GitHub’s secret scanning for private repositories enters general availability

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GitHub has announced that its enterprise-focused secret scanning tool for private repositories is now generally available.

The Microsoft-owned code-hosting platform first debuted secret scanning for private repositories last May as part of its advanced security program. This was introduced in beta alongside a new native code-scanning tool that automatically scans every git push for vulnerabilities. Code scanner launched in general availability in September, and is followed today by secret scanning.

In related news, GitHub also announced the beta launch of a new “security overview” tool, designed to serve security teams with a single interface to view all the security risks detected by GitHub’s advanced security tools, across code scanning, secret scanning, and Dependabot. The overview highlights known and unknown security risks, where teams haven’t fully configured their security features.

Above: GitHub: Security overview

Secret sauce

“Secrets” refers to authentication credentials such as API tokens, passwords, and keys that protect access to applications, services, and other sensitive areas of a company’s digital infrastructure. GitHub first launched secret scanning — then known as “token scanning” — for public repositories back in 2018. It’s designed to help companies identify sensitive data hidden inside their public code so it can be revoked before being found by bad actors.

There has been a flurry of activity in the secrets management space of late, with GitGuardian raising $12 million in funding a few months back to help companies detect sensitive data hidden in their code repositories and Doppler raising $6.5 million in a round of funding led by Alphabet’s GV to expand into the enterprise.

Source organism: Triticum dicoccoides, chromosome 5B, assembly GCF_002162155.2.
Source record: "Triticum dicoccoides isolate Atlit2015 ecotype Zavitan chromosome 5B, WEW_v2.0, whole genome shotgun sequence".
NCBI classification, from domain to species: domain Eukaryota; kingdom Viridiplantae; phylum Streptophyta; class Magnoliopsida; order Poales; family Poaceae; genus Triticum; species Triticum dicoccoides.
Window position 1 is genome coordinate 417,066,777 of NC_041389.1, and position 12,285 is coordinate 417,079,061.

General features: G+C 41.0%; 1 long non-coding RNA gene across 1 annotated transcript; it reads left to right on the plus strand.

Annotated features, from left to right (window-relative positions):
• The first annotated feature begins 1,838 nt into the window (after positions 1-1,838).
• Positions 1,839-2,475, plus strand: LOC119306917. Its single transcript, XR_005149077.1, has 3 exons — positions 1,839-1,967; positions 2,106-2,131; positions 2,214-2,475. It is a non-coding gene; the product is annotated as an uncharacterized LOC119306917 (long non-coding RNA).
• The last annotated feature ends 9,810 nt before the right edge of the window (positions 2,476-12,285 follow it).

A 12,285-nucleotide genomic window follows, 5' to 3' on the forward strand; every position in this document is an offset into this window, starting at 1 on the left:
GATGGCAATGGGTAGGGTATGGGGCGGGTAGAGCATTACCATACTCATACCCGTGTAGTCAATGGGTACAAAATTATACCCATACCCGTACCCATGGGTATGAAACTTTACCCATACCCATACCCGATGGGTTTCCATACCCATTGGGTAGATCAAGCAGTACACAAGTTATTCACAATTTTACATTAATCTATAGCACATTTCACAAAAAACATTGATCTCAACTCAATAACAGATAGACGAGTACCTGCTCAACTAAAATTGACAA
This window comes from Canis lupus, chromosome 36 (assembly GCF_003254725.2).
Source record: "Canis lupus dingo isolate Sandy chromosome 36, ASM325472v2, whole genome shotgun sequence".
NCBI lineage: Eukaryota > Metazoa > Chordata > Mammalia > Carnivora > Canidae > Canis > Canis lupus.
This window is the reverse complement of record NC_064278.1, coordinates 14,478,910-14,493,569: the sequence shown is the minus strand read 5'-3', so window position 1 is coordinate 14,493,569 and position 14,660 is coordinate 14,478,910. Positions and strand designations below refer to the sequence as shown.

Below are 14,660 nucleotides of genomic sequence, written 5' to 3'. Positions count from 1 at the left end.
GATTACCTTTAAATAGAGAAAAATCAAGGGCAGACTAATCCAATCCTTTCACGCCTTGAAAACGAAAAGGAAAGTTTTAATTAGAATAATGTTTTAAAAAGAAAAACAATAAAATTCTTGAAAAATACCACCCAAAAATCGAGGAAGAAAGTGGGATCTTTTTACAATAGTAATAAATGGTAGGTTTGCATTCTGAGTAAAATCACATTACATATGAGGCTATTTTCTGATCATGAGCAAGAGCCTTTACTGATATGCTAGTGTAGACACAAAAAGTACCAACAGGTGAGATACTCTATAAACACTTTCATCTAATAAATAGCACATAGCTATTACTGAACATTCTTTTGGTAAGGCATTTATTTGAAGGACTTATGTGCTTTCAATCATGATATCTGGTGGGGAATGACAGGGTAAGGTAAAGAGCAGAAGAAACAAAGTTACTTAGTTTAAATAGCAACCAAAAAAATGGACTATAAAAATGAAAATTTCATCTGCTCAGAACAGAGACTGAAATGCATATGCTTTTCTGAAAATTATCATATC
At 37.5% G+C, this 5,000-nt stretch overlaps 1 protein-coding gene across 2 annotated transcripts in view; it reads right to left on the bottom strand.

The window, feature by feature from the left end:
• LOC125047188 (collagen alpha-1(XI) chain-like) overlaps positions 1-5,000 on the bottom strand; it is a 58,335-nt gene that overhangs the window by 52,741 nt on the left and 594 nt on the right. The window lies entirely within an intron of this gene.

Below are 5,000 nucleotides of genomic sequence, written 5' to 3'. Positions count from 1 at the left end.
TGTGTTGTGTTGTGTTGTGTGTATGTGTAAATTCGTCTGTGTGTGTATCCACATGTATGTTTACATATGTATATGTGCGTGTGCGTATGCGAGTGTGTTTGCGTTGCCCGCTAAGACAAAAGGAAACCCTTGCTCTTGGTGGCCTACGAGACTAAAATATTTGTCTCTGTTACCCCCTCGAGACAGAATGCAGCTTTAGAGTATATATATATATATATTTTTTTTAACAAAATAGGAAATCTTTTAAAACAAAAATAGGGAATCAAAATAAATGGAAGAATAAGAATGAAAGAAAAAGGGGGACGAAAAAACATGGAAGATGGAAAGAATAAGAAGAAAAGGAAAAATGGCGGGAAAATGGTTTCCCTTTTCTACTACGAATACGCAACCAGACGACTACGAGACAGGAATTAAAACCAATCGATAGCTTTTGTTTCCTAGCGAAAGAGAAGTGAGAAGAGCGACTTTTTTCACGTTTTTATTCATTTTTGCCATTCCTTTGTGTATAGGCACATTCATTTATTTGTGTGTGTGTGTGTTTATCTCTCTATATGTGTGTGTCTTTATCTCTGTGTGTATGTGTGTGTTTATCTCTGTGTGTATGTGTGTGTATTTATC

Recent data from GitGuardian indicates a 20% rise in secrets hidden in public GitHub repositories last year, a trend driven in part by a broader push toward code collaboration platforms as developers and businesses rapidly embraced remote work.

Businesses that use GitHub for private (i.e. non-open source) projects can buy a GitHub advanced security license as part of their Enterprise Cloud (hosted) or Enterprise Server (self-hosted) subscription, which gives them access to secrets scanning. In the 10 months since it first arrived in beta, GitHub said it has helped organizations find and revoke more than 5,000 secrets.

Above: GitHub secret scanning

Since its beta launch last year, GitHub has added a bunch of new features, though some are currently only available for the GitHub Enterprise Cloud edition. These include an API and support for webhooks to set up secret scanning alerts, while GitHub has also expanded its secret scanning pattern coverage to incorporate tokens from more than 35 companies, including Shopify, Stripe, AWS, Azure, SendGrid, Twilio, and Slack.

Earlier today, GitHub also launched new granular controls for the GitHub mobile app, designed to boost developers’ productivity by helping them manage notifications and pause them at the end of a shift.

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